Dr Qasim says that Saeed and Jamal send around one kilo a month, in batches of several ounces of heroin a time. The drug is sewn into jeans turn-ups and carpets, or hidden among clothes and towels, which are then packaged and sent on to be picked up by accomplices in the UK. Once unwrapped, the imported drugs are bashed up with cutting agents to make six kilos of street heroin for every smuggled kilo of Afghan heroin.
The enterprise is a lot more lucrative than their days selling crack and heroin on the streets in the north-west of England. For each kilo sent back to Britain, the pair make £20,000, which generates them almost a quarter of a million pounds a year. It's also less risky for them than dealing, because they have been adept at distancing themselves from the product when police or border forces do get lucky and intercept one of their parcels.
Unlike some of the British-born men sending heroin back to their old neighbourhoods, Saeed and Jamal fell into the international smuggling game somewhat by chance. In 2014, when they were in their late-twenties, the pair went on the run from West Yorkshire police. Saeed had just attacked someone with a weapon in a drug turf war and Jamal had jumped bail for possession with intent to supply heroin. They decided to flee Britain until the heat was off and hide out with relatives in Mirpur, a city in Kashmir known as "Little England" due to its large British Pakistani community.
Initially they were resigned to living a fugitive life in the "old country". They badly missed their gaudy sports cars, mates and girlfriends at home; instead, all they could see ahead was less money, more religion and a corrupt police force eager to teach flash English guys a lesson.
It was a contact back home in Yorkshire who hooked them up with their man in Peshwar, which has enabled the pair to operate their lucrative postal trafficking business for the last four years without too many complicated logistics.
"I didn't come here to set up selling drugs," Jamal told Dr Qasim, "but everyone needs to make money, and it's not like I can get a job out here. The pay won't be the same as in England and I’ll look like a right mug working out here. It’s not rocket science to see that heroin is worth a lot more in the UK. If we can get it direct from the source, we cut out the middle men and make more profit."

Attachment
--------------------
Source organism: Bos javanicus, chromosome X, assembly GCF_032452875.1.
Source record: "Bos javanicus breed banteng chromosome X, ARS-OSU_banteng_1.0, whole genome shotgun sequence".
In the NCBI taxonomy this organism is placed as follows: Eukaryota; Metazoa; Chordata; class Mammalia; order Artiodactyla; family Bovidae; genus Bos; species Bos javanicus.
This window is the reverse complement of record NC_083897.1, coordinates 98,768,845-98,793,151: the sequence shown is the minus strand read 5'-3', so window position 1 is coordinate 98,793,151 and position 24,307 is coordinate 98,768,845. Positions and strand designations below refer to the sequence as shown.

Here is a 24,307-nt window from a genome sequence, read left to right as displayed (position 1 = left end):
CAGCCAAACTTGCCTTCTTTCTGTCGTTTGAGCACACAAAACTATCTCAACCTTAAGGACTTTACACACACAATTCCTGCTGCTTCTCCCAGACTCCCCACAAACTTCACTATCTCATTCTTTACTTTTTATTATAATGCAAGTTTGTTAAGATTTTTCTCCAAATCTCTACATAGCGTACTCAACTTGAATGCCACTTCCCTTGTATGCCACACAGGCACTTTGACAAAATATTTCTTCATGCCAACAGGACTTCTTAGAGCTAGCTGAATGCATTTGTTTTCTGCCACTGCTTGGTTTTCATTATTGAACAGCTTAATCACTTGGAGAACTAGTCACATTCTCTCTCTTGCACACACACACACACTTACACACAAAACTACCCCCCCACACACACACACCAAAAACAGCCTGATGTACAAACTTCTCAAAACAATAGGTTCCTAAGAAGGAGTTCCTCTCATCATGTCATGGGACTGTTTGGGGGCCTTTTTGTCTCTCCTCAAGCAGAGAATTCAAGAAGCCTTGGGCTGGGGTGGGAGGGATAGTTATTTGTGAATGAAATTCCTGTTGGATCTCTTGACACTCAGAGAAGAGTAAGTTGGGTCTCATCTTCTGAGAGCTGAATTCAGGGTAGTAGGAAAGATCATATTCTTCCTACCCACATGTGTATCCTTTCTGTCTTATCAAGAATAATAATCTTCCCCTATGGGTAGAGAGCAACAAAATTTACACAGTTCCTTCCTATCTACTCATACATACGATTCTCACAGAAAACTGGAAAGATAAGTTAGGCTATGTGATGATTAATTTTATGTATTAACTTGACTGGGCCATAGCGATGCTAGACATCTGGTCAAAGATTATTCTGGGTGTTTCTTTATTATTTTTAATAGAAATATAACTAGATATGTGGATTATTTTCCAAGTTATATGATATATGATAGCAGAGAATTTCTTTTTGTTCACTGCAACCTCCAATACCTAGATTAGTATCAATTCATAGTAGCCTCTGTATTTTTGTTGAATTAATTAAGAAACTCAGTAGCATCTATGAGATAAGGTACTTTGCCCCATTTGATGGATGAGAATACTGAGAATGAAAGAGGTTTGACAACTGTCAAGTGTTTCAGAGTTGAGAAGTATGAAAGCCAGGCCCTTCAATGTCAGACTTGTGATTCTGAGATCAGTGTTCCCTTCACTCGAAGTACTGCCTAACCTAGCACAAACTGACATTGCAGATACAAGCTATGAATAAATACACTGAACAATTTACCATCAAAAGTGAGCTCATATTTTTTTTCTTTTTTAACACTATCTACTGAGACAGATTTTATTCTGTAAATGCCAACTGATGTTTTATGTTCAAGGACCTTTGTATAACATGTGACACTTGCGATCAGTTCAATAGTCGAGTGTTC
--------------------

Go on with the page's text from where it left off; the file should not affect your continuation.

The pair work with eight others in their mini-network, including a brother and two of his friends in the UK, who are responsible for collecting the drugs, bashing them down and supplying them on the streets. Parcels are delivered to one of many specially-rented properties. They do not use the same properties for more than a handful of parcels in case it raises suspicions.
Like many of the British-born crews operating in Pakistan, Saeed and Jamal know that driving around in expensive sports cars and wearing designer clothes like they did back home is not an option. They drive an intentionally low-key Toyota and dress in immaculate white salwar kameez.
"They spoke of having all the top cars in the UK," says Dr Qasim, "but the issue in Pakistan is if you drive a car that’s very expensive, you make yourself a target: people see you as having a lot of money and you could even end up getting kidnapped, as has been the case with some people who they knew."
Saeed and Jamal told Dr Qasim that their personalities have changed since moving to Pakistan. They have had to become more cautious of others, because abroad they aren't surrounded by the trusted network that supported them in Britain. "People out here are corrupt," Jamal told Dr Qasim, "but you learn after a while that the best thing is not to get too close to them, do your own thing. Don't trust anyone. The other bad thing is the weather in the summer: it gets too hot – it's like 50 degrees or something."
Dr Qasim says Saeed and Jamal appear to be living a charmed life. "Life's buzzing, we got everything we need," Jamal told him. They are both living in properties their fathers had built, in Saeed's case a "mega mansion" with 22 rooms. They work out at the gym every day and go for lunch or dinner at one of Mirpur's top restaurants. Religion has become more important to the pair since leaving Britain; they pray and go to the mosque on Fridays, while Saeed has grown a religious-looking beard.
Would they want to go back to England? "If I go back to England, I will end up doing time, like seven to eight years in prison," said Saeed. "Why the hell would I want to go back to that? Life could not be better out here. This is where it all started for us; my parents, grandparents, were born out here, they lived here for all their lives. We complain that Pakistan is crap and that, but people could not be further wrong. I don't need the UK; it's bullshit back there. Look how many people are depressed. People are happy here. All you need is money out here and you can live like a king, trust me."
*Saeed and Jamal's names have been changed to protect their identities.